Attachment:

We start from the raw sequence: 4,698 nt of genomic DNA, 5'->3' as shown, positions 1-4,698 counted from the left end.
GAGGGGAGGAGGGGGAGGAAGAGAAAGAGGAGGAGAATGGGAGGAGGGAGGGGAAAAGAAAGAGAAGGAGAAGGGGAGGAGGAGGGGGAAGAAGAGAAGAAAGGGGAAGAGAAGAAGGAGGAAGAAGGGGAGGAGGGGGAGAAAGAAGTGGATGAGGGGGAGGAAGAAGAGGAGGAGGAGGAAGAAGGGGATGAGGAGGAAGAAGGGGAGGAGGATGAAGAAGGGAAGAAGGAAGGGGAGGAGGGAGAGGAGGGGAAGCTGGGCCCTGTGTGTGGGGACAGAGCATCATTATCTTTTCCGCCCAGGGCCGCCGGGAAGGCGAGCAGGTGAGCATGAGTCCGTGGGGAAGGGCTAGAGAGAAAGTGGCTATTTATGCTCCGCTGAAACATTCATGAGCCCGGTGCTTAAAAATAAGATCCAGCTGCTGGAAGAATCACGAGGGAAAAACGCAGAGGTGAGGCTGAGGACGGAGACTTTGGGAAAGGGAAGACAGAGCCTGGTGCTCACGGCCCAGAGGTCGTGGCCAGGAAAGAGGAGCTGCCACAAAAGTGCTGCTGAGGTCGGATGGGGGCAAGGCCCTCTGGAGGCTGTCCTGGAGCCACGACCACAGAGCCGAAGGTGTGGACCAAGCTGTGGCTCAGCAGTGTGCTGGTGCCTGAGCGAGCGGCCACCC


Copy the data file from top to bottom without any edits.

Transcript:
We start from the raw sequence: 4,698 nt of genomic DNA, 5'->3' as shown, positions 1-4,698 counted from the left end.
GAGGGGAGGAGGGGGAGGAAGAGAAAGAGGAGGAGAATGGGAGGAGGGAGGGGAAAAGAAAGAGAAGGAGAAGGGGAGGAGGAGGGGGAAGAAGAGAAGAAAGGGGAAGAGAAGAAGGAGGAAGAAGGGGAGGAGGGGGAGAAAGAAGTGGATGAGGGGGAGGAAGAAGAGGAGGAGGAGGAAGAAGGGGATGAGGAGGAAGAAGGGGAGGAGGATGAAGAAGGGAAGAAGGAAGGGGAGGAGGGAGAGGAGGGGAAGCTGGGCCCTGTGTGTGGGGACAGAGCATCATTATCTTTTCCGCCCAGGGCCGCCGGGAAGGCGAGCAGGTGAGCATGAGTCCGTGGGGAAGGGCTAGAGAGAAAGTGGCTATTTATGCTCCGCTGAAACATTCATGAGCCCGGTGCTTAAAAATAAGATCCAGCTGCTGGAAGAATCACGAGGGAAAAACGCAGAGGTGAGGCTGAGGACGGAGACTTTGGGAAAGGGAAGACAGAGCCTGGTGCTCACGGCCCAGAGGTCGTGGCCAGGAAAGAGGAGCTGCCACAAAAGTGCTGCTGAGGTCGGATGGGGGCAAGGCCCTCTGGAGGCTGTCCTGGAGCCACGACCACAGAGCCGAAGGTGTGGACCAAGCTGTGGCTCAGCAGTGTGCTGGTGCCTGAGCGAGCGGCCACCC